COVID-19 in Morocco: Rethinking the Local in the Global

Rabat from the Outside. January 1, 2014 Image: V.Epiney, Creative Commons License via Wikimedia
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Rabat from the Outside. January 1, 2014 Image: V.Epiney, Creative Commons License via Wikimedia

In the midst of this world health crisis, it is crucial to strengthen collaborative efforts between scientists, stakeholders, policy makers and epidemiologists in order to formulate solutions on its polymorphic aftermath. However, the recent rise in cases worldwide due to the widespread delta variant stirs concerns of a “tripledemic”: the COVID-19 pandemic, misinformation, and vaccine inequity.

Since receiving the first batch of Covid-19 vaccine in January 2021, Morocco has been implementing a proactive strategy to ensure an equitable rollout, with free immunization of Moroccan citizens and resident noncitizens alike. The results are promising; Morocco leads the African continent in the total number of vaccinated individuals.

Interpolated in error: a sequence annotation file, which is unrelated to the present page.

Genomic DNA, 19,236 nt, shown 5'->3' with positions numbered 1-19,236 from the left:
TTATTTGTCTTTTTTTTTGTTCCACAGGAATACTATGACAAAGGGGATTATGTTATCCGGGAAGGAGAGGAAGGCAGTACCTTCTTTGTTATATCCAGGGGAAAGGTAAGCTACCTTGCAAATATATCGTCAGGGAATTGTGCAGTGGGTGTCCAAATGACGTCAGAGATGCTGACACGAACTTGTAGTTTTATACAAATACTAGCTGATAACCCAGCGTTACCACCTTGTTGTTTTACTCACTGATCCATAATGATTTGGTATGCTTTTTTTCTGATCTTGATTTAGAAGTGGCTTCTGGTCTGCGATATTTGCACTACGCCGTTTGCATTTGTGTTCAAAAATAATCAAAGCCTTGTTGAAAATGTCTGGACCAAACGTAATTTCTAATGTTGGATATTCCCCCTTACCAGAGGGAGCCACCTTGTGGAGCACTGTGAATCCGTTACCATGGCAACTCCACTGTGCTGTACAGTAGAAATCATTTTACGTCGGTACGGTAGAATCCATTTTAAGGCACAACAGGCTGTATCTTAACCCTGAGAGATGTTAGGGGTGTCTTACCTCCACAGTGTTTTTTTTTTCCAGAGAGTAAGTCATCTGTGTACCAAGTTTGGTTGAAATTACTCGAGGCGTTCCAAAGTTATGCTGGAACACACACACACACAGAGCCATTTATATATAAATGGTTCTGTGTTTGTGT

Another interesting development is an agreement, kicked-off by King Mohammed VI this summer, to develop Morocco’s industrial and biotechnical capacity to produce COVID-19 vaccines, which will ensure local and continental distribution in Africa. 

Moroccan health authorities created a special web portal for Covid-19 and followed the WHO's guidelines on facilitating and clarifying public messages and campaigns on COVID in Arabic and French. A national taskforce, chaired by the King, acts on the advice of the scientific and technical committee in charge of the pandemic.

Mohamed Taiebine, PhD, works as a clinical neuropsychologist in private practice and consultant in Alzheimer’s center, Rabat, Morocco.


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